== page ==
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To Use Or Not To Use Code Switching In English Language Classrooms

1520 words - 7 pages

D# 307001432
LING6407 Discourse Styles of English
Research Proposal

Title:
The functions of Code-Switching in English Language Teaching classroom discourse by Kindergarten teachers in five Elementary schools in an Educational District in Saint Lucia.

Introduction
The English language teacher is still the main person in the classroom from which students derive many of their language experiences. Therefore, teachers need to remain vigilant in the manner in which they use the language. Teachers who are bilingual speakers may often opt to alternate between languages for particular reasons or do so unconsciously. There are teachers who believe that in English language teaching, code–switching should be avoided, meanwhile others perceive code-switching as being a helpful teaching strategy in understanding components of the target language which is sometimes English. Irrespective of the opinions by teachers about which aspect should be favoured, it is crucial that the reasons which influence code-switching by teachers in English language learning classrooms be studied. This will assist other educators in making a better determination of whether to include or exclude code-switching in the language teaching process.

Background to the Study
Saint Lucia is a bilingual nation where Saint Lucian English and a French lexified-Creole (Kweyol) are widely spoken in similar domains. Contrary to English being the official language in Saint Lucia and the argument of whether the language situation is still diglossic, schools predominantly acknowledge the use of both languages by teachers and students in formal classroom discourse. Classroom discourse in this research paper implies the talk or face to face conversation that is undertaken in the classroom. As a result, situations arise in the classroom where code-switching between Saint Lucian English which is also recognized as Standard English and Kweyol occur.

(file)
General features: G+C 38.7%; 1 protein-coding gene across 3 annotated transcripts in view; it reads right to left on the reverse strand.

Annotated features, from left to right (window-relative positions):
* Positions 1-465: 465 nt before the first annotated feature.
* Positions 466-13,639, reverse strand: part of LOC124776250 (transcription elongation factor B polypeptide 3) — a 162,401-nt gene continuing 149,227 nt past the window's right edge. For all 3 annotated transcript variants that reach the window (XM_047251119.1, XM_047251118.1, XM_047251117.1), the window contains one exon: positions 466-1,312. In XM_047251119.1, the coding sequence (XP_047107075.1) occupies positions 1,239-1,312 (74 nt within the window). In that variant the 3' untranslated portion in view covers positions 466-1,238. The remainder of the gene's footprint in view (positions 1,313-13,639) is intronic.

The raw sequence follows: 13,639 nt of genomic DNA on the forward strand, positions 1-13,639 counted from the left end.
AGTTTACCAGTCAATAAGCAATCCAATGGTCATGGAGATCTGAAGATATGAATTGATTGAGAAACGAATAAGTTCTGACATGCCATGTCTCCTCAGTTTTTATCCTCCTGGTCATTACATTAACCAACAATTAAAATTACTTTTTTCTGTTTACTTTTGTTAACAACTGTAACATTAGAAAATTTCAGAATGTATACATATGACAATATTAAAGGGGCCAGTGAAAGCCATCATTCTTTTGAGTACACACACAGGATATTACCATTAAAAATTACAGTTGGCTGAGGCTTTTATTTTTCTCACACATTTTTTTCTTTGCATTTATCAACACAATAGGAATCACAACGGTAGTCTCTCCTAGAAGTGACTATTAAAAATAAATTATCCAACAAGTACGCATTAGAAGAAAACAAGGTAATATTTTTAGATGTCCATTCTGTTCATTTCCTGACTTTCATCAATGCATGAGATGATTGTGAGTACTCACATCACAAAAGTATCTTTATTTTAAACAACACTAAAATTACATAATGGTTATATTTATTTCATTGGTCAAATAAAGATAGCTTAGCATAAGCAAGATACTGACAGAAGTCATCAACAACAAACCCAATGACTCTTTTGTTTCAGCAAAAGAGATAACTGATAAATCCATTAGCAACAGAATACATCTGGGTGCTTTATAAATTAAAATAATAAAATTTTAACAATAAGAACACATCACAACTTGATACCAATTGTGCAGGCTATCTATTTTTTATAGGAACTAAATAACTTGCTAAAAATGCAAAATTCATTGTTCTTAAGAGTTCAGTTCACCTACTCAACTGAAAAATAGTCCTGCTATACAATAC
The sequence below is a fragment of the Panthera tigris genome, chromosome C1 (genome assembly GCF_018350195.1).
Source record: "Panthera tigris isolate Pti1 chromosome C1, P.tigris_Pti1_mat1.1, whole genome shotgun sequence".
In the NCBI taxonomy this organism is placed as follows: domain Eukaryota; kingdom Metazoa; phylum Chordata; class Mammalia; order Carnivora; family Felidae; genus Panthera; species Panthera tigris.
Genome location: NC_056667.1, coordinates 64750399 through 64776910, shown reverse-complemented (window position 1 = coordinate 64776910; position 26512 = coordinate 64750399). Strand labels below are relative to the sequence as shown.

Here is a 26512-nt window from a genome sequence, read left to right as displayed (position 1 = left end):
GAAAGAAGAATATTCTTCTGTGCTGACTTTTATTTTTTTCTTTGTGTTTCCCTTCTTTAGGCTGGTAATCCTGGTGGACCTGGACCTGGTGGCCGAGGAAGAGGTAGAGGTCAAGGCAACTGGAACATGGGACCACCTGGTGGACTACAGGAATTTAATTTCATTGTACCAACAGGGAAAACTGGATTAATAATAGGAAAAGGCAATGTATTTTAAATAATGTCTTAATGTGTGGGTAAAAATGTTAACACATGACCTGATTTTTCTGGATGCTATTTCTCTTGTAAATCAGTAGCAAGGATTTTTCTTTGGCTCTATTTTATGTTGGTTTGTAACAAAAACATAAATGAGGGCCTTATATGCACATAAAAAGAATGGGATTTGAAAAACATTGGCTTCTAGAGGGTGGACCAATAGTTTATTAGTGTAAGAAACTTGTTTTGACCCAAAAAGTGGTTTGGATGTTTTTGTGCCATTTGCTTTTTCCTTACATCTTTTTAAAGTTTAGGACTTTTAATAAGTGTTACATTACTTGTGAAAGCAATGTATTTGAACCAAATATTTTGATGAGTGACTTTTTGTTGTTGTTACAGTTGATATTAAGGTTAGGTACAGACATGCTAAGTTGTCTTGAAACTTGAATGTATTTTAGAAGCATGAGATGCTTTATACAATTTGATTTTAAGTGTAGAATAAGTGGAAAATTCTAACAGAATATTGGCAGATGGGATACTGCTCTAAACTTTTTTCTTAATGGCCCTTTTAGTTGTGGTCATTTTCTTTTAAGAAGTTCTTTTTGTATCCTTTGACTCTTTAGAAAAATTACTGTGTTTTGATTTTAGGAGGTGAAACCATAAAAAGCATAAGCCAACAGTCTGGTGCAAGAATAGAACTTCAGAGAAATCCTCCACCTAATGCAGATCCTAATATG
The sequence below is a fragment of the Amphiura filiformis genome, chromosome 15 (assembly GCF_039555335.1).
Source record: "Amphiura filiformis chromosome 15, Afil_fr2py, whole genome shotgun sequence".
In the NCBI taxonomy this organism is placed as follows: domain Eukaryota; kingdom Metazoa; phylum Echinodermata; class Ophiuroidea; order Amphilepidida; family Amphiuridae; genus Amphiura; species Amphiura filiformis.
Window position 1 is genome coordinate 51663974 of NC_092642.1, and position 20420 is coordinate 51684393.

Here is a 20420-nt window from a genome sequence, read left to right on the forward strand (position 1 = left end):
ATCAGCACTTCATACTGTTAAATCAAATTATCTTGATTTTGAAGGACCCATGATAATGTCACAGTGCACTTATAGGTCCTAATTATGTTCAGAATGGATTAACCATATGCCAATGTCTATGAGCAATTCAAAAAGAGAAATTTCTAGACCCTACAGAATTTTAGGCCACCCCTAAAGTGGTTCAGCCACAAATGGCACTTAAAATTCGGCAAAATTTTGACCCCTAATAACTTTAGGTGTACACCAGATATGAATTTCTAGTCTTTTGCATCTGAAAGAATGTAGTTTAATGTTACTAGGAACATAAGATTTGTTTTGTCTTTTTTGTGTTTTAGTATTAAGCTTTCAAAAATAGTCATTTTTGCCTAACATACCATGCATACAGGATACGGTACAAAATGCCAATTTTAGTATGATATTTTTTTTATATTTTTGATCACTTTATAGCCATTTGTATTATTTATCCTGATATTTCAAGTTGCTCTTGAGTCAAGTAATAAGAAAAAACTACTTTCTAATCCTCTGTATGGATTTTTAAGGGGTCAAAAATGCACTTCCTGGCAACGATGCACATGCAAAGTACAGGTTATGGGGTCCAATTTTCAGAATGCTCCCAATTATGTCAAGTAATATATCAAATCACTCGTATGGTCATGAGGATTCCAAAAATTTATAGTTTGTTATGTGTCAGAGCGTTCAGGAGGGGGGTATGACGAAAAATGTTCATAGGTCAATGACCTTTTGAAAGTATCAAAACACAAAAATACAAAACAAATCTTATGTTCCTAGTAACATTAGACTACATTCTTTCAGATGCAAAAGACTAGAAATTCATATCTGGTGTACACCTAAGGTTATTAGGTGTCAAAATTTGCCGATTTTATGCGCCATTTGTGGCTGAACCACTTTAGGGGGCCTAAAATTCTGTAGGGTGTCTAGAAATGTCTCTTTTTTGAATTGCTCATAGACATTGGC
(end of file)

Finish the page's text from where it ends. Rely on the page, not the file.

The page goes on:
O' Grady, Archibald, Aronoff & Rees-Miller (2010) defined code-switching as "a common phenomenon when people who share more than one language get together and use two (or more) languages (or ‘codes') to communicate". Consequently, decisions are undertaken by speakers to determine the language of choice based on social and linguistic factors. Thus, speakers would switch between languages depending on the function it serves at the appropriate time. Sometimes bilingual Saint Lucians switch between their Standard English and Kweyol with the use of extended phrases in the same sentence, whilst the languages' syntax and phonology is maintained.
Presumably, teachers in Saint Lucia practice this type of switching in classroom discourse. Research has indicated that one function of code-switching by teachers is based on the need to provide information about a topic that is more easily understood in the students' first language. Cole (1998) postulated that "a teacher can exploit students' previous L1 experience to increase...

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